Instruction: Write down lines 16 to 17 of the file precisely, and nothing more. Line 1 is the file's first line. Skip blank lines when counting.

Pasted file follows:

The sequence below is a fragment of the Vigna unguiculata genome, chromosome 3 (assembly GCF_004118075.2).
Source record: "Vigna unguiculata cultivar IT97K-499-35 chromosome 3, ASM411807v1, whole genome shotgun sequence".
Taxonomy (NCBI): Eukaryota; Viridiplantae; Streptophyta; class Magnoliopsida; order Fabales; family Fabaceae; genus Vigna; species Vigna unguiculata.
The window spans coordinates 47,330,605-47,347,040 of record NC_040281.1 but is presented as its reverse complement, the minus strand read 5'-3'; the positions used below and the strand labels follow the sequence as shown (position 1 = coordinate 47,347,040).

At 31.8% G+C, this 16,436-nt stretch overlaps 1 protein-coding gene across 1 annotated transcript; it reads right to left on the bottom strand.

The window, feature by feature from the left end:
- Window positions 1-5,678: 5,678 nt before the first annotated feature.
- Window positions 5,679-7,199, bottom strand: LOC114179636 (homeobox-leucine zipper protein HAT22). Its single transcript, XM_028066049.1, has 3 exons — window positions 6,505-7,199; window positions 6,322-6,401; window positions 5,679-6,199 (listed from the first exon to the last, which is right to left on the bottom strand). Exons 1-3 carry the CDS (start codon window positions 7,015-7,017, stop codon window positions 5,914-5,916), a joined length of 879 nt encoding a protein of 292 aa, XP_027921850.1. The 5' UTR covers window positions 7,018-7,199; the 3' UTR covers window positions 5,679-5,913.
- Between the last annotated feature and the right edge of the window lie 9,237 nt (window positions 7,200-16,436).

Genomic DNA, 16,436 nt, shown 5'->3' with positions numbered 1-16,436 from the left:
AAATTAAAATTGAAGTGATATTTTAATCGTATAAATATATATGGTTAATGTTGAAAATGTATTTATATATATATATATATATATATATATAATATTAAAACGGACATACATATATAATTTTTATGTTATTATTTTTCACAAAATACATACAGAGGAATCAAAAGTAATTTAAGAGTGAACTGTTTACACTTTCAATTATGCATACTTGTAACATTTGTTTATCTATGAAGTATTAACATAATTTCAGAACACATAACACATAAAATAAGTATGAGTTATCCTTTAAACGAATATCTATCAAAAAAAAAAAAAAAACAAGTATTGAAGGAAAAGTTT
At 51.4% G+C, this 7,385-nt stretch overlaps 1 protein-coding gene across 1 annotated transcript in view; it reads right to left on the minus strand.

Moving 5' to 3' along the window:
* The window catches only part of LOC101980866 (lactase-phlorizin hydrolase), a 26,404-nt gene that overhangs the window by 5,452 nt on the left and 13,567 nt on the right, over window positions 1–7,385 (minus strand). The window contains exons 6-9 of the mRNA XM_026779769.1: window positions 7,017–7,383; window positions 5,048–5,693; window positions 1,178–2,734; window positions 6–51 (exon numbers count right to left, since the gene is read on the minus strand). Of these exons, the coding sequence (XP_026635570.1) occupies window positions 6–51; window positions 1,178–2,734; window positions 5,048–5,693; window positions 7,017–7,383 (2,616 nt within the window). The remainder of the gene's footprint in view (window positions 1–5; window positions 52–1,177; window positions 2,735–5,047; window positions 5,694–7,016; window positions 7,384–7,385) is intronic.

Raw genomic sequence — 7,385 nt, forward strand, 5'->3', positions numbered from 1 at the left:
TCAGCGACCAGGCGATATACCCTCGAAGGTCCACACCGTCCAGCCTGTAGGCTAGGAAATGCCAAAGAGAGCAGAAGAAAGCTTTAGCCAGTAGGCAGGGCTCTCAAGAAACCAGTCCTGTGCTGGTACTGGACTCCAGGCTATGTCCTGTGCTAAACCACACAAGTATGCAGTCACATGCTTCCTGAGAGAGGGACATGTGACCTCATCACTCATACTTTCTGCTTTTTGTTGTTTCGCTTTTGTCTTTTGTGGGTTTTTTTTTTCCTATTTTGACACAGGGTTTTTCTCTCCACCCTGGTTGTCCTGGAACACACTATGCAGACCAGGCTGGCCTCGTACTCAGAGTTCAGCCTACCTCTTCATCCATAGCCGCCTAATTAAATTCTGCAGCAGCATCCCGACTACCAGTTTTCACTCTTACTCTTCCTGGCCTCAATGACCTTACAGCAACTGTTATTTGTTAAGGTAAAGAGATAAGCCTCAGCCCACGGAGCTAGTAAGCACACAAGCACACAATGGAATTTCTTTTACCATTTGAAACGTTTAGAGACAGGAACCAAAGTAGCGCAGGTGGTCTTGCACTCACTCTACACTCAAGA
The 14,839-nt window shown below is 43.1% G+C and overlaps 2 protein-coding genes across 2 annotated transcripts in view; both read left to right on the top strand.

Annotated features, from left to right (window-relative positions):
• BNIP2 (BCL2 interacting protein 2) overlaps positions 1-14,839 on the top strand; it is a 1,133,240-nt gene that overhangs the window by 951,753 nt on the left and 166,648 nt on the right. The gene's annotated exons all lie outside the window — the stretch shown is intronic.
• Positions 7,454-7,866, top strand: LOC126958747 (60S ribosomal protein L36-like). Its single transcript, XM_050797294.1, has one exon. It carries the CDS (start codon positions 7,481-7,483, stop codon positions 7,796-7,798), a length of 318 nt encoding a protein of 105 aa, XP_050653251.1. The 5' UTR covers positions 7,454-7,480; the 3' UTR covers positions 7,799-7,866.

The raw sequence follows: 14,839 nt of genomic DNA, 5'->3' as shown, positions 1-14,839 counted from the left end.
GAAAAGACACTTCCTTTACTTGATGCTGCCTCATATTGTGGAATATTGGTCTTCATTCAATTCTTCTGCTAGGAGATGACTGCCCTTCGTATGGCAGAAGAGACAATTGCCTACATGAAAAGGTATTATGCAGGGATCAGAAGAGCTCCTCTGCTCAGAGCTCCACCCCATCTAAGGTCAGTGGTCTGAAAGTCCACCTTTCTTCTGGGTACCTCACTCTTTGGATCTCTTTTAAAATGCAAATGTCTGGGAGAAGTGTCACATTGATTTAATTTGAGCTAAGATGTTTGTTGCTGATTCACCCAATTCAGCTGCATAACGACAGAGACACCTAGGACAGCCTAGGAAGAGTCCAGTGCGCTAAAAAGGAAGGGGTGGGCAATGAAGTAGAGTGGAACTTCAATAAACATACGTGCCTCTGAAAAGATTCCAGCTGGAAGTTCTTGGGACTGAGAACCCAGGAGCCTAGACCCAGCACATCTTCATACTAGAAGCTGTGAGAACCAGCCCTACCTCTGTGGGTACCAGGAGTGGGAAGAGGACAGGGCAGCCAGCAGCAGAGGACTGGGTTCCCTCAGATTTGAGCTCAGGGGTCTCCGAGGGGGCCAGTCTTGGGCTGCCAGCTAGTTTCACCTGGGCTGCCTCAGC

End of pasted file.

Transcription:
TCAGCGACCAGGCGATATACCCTCGAAGGTCCACACCGTCCAGCCTGTAGGCTAGGAAATGCCAAAGAGAGCAGAAGAAAGCTTTAGCCAGTAGGCAGGGCTCTCAAGAAACCAGTCCTGTGCTGGTACTGGACTCCAGGCTATGTCCTGTGCTAAACCACACAAGTATGCAGTCACATGCTTCCTGAGAGAGGGACATGTGACCTCATCACTCATACTTTCTGCTTTTTGTTGTTTCGCTTTTGTCTTTTGTGGGTTTTTTTTTTCCTATTTTGACACAGGGTTTTTCTCTCCACCCTGGTTGTCCTGGAACACACTATGCAGACCAGGCTGGCCTCGTACTCAGAGTTCAGCCTACCTCTTCATCCATAGCCGCCTAATTAAATTCTGCAGCAGCATCCCGACTACCAGTTTTCACTCTTACTCTTCCTGGCCTCAATGACCTTACAGCAACTGTTATTTGTTAAGGTAAAGAGATAAGCCTCAGCCCACGGAGCTAGTAAGCACACAAGCACACAATGGAATTTCTTTTACCATTTGAAACGTTTAGAGACAGGAACCAAAGTAGCGCAGGTGGTCTTGCACTCACTCTACACTCAAGA
The 14,839-nt window shown below is 43.1% G+C and overlaps 2 protein-coding genes across 2 annotated transcripts in view; both read left to right on the top strand.